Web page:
By the way, for those in the Long Island area, Jake Gorst's 2005 documentary, Leisurama the story of Montauk's "swanky" mid-century modular home community, will be played on PBS WLIW21 at 2 AM and 9 PM Saturday June 26. This is not to be missed!

Wednesday, September 12, 2007

Andrew Geller article in Newsday

The article on architect Andrew Geller will be in Newsday tomorrow, but for those impatient folks who have to have it now, it's available online at
The major part of the article concerns the Frank House on Fire Island, which has undergone a complete restoration back to its original design. The photos are amazing, I'm blown away by the beauty of the work. Our house is featured in an article entitled A love affair with a Geller house. There's a link to this blog and photos, including a truly stunning one taken in the den, where the photographer got the perfect shot of the den, living room, foyer, part of the dining room and front stairs by facing directly at the media unit/bar. I think I've fallen in love with the unit again - it looks like the prow of a ship. Thanks, Bill.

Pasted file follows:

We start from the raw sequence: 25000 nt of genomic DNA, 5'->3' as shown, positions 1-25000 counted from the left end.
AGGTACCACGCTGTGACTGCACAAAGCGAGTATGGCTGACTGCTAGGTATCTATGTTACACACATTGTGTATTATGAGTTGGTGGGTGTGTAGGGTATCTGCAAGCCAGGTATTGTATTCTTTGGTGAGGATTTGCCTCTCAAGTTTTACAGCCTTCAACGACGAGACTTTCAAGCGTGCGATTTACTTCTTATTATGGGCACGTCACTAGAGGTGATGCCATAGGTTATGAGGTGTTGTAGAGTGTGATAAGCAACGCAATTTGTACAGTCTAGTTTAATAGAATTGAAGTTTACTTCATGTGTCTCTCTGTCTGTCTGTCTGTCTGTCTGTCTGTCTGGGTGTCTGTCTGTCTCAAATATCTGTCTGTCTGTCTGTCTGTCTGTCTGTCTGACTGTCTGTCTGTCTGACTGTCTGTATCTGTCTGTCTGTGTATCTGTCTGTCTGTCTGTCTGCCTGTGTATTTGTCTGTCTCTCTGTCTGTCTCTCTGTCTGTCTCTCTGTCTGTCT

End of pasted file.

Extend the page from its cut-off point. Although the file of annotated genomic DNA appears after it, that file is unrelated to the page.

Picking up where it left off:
One really sad note: the article mentions that the Hunt House, also known as the "Milk Crate" will be demolished later this year. I can't believe another modernist marvel will just be bulldozed. It sparks an interesting debate about house preservation. How far should we go to keep our architectural masterpieces? Is this is even possible? And if we do choose to restore them, should it be to their original state, or should we adapt them to fit our current lifestyles and tastes?
Read the article and weigh in. And consider contributing to save the Pearlroth House, which will become a museum of modern architecture here on Long Island.